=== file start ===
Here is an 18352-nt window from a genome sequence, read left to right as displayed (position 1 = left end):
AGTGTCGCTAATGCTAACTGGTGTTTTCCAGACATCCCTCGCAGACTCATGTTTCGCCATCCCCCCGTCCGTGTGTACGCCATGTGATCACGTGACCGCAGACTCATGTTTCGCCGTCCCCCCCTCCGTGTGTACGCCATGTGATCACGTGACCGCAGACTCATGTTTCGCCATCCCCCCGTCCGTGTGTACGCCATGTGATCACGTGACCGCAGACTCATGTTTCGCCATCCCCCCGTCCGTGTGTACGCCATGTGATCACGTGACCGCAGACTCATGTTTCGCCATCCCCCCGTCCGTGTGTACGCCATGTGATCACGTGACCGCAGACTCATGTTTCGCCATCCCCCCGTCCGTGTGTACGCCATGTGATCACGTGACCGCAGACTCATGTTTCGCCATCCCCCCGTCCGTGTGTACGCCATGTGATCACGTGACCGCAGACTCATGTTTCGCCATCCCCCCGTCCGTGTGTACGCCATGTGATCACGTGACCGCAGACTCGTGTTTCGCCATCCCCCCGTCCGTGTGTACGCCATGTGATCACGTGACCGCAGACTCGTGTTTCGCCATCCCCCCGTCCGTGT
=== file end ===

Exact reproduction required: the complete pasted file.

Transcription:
Here is an 18352-nt window from a genome sequence, read left to right as displayed (position 1 = left end):
AGTGTCGCTAATGCTAACTGGTGTTTTCCAGACATCCCTCGCAGACTCATGTTTCGCCATCCCCCCGTCCGTGTGTACGCCATGTGATCACGTGACCGCAGACTCATGTTTCGCCGTCCCCCCCTCCGTGTGTACGCCATGTGATCACGTGACCGCAGACTCATGTTTCGCCATCCCCCCGTCCGTGTGTACGCCATGTGATCACGTGACCGCAGACTCATGTTTCGCCATCCCCCCGTCCGTGTGTACGCCATGTGATCACGTGACCGCAGACTCATGTTTCGCCATCCCCCCGTCCGTGTGTACGCCATGTGATCACGTGACCGCAGACTCATGTTTCGCCATCCCCCCGTCCGTGTGTACGCCATGTGATCACGTGACCGCAGACTCATGTTTCGCCATCCCCCCGTCCGTGTGTACGCCATGTGATCACGTGACCGCAGACTCATGTTTCGCCATCCCCCCGTCCGTGTGTACGCCATGTGATCACGTGACCGCAGACTCGTGTTTCGCCATCCCCCCGTCCGTGTGTACGCCATGTGATCACGTGACCGCAGACTCGTGTTTCGCCATCCCCCCGTCCGTGT